Ever wonder how people manage to take those pictures with the rider appearing so many times in frame? I’ll tell you a secret. It’s not magic, it’s Photoshop! Similar effects can also be achieved in camera, but often require a flash with a strobe mode, and an extremely dark background… in general, the photos you’re used to seeing these days are produced by compositing several images in Photoshop.
Taking a good, morph-able sequence takes a solid hand, skill and of course, a camera with a fast enough motor-drive. Have all those things? Then you might want to learn the art of the morph.
Not all sequences will work. If the trick is shot with the rider coming directly at you, each frame will be directly on top of each other, and it will be difficult or impossible to morph. If you are moving while shooting the photo, such as in the tow or chase boat, it will work, however it is more difficult to get the background to line up. If you are using a fisheye that distorts the horizon and rider, it also makes it more difficult. The easiest sequences to use are ones where the rider is moving across the frame and you are sitting still.
For this lesson I chose a rail photo that is fairly straightforward. However, there were some issues, such as the framing of the last few shots where the rider was too far left in the frame. There are ways to compensate for this, so I made due.
NOTE: There are many ways to morph a sequence in Photoshop. You may have better luck and more control using layer masks, which can make it easier if you mess up. The eraser method is just a good place to start. Nearly every task in Photoshop can be accomplished a number of different ways. To each their own. These are some basics to get you started.
Create a new document that is as tall as your images, and but quite a bit wider. You may have to adjust this canvas size as you add images if you run out of room, but about 5 times wider is a good place to start.
Take the first image of your sequence, select all (ctrl A), and use the move tool to drag it to the side of the new image.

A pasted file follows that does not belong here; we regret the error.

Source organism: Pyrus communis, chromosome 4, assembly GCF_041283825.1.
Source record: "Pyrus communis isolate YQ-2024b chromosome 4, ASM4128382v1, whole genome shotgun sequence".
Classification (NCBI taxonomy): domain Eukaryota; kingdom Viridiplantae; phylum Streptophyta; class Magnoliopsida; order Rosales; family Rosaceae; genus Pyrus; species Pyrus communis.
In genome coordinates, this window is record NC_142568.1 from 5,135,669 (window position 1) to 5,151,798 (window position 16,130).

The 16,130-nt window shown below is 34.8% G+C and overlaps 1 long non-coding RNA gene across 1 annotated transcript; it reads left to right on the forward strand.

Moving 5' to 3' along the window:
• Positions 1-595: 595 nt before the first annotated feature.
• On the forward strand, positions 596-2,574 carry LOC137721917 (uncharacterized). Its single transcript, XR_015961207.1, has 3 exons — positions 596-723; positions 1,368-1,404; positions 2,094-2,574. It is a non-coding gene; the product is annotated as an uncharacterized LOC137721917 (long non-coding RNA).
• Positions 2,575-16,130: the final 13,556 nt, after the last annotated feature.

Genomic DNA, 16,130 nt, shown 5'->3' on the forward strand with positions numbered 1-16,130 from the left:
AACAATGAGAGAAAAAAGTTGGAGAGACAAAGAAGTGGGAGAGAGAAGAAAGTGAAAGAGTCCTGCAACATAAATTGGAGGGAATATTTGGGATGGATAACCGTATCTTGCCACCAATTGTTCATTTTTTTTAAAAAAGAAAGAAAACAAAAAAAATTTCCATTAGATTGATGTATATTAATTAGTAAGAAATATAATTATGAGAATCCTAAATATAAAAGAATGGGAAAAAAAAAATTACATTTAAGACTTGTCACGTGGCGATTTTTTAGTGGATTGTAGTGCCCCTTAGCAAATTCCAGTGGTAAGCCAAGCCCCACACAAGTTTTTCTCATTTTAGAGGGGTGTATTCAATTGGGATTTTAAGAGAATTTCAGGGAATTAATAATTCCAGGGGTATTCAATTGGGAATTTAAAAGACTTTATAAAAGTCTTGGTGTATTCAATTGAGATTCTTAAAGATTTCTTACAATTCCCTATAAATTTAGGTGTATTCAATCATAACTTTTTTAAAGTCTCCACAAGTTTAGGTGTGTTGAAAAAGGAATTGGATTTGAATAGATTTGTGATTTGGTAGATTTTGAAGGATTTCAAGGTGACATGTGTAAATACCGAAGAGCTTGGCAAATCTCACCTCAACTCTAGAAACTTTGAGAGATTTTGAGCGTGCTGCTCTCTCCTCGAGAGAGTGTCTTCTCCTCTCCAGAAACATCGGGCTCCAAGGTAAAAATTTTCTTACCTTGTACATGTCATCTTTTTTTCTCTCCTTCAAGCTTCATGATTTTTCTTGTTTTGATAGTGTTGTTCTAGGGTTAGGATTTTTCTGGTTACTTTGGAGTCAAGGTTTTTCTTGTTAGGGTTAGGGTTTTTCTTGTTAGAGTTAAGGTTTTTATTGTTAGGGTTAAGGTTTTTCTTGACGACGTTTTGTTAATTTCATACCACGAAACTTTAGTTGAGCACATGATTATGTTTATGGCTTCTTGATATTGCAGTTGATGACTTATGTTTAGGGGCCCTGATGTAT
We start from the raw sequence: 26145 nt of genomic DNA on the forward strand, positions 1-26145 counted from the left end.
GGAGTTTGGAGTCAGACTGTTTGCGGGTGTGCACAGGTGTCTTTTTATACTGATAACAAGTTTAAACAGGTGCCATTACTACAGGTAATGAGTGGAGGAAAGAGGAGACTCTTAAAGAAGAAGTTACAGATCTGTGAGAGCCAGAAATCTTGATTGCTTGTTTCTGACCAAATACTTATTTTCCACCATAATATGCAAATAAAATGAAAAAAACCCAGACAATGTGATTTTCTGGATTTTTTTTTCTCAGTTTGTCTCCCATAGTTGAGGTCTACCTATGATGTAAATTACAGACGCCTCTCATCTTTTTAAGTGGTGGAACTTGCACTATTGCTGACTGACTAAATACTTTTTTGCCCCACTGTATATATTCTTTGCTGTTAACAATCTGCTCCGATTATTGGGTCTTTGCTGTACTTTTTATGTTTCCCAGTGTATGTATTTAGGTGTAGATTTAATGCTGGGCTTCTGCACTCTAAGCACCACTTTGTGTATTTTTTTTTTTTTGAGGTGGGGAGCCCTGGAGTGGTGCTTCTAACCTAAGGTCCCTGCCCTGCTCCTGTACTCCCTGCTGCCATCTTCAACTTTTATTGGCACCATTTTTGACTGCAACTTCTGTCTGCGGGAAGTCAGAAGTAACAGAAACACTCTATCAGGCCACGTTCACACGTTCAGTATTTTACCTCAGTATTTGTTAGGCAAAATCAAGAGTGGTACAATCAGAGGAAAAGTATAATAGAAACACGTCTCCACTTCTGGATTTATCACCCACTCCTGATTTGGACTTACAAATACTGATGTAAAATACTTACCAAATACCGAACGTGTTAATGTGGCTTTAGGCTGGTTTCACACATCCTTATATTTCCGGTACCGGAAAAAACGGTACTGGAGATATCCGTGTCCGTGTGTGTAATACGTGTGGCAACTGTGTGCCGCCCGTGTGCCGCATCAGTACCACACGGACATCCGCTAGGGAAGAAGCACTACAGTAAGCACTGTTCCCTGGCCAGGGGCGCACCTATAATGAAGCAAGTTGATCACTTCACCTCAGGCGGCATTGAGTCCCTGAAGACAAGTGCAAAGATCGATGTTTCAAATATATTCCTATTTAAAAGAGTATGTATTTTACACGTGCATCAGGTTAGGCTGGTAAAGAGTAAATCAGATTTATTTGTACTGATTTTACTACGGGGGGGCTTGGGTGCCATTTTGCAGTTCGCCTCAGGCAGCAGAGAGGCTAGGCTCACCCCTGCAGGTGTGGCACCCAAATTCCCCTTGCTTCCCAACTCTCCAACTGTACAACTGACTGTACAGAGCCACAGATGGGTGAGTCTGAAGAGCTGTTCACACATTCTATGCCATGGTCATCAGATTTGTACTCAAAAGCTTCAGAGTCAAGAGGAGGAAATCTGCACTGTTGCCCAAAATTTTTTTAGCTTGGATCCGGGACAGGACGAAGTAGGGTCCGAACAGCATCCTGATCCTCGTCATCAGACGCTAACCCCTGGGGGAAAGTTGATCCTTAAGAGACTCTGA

Take the next image in the sequence, select and drag on top of first image, lining it up as best you can using the trees, shoreline, or whatever other elements of the picture you have. I have found that you don’t have to select all, in fact, if you take only the piece of the image you are going to actually leave, it’s a bit easier. You can change the opacity of the layer to see through it and help line it up using the opacity slider in the layers palette.
You will want to zoom on the area you are working on so you can see what you are doing for this step. Use your arrow keys to get the adjustment as precise as possible, making sure the background and foreground overlap appropriately. Once you get it close, switch to the eraser tool and use it to uncover the parts of the first image you want to be able to see. This is where it gets tedious. Zooming way in will make it easier to see what needs to be erased and what doesn’t. You can also select areas with the lasso tool and delete the selection. There are a number of ways to achieve the same goals in Photoshop.
Step 5-however many photos you have
Repeat, until the sequence is complete.
Some tips for getting the best results:
-Adjust the size and hardness of the eraser when you are working on details. Making it less hard will make your eraser lines less obvious.
-Always start erasing from the side you started adding images. This will make it easier to know how much you need to erase.
-Once you start erasing, it’s a lot easier to see if slight placement adjustments need to be made.
-With the eraser tool, if you mess up, your best option is to step backwards. When I am doing close in detail work, I make sure to click rather than dragging so I can just reverse my last stroke if necessary and don’t have to entirely start over.
Now go to view and select fit on screen. Now you can easily see what you need to crop away. Sometimes, depending on how much the action moved in the frame, you will have dead areas that you cannot crop without losing some other parts of the image. The solution here is to use the clone stamp tool to clone in more water, or sky, or whatever is missing.
You are almost done. Hopefully you did a good job cleaning as you went, but sometimes you need to go back and touch up a few spots you missed. You will have you figure out which layer it is that needs to be edited.
Save the image as a PSD, that way the layers will be maintained in case you want to go back and check or change anything. Then you can save as a jpeg, which will merge the layers, or just merge the layers manually. I always like to save the psd file first though, incase I get motivated to improve my work, etc.
Once the layers are merged, the clone stamp tool can come in handy for slight touch ups or if your missing say, a part of a handle. Finally I do basic adjustments such as levels, curves, brightness and contrast and sharpening. I find it’s easier to do this once the images are all merged to maintain consistency.
And that’s is. You can pretty much do these as sloppily or as neatly as you want, to get it perfect though, can easily take hours. Do it too quickly, and you’re liable to end up on Photoshop disasters! Remember though, practice makes perfect so don’t be frustrated if your first effort looks like crap.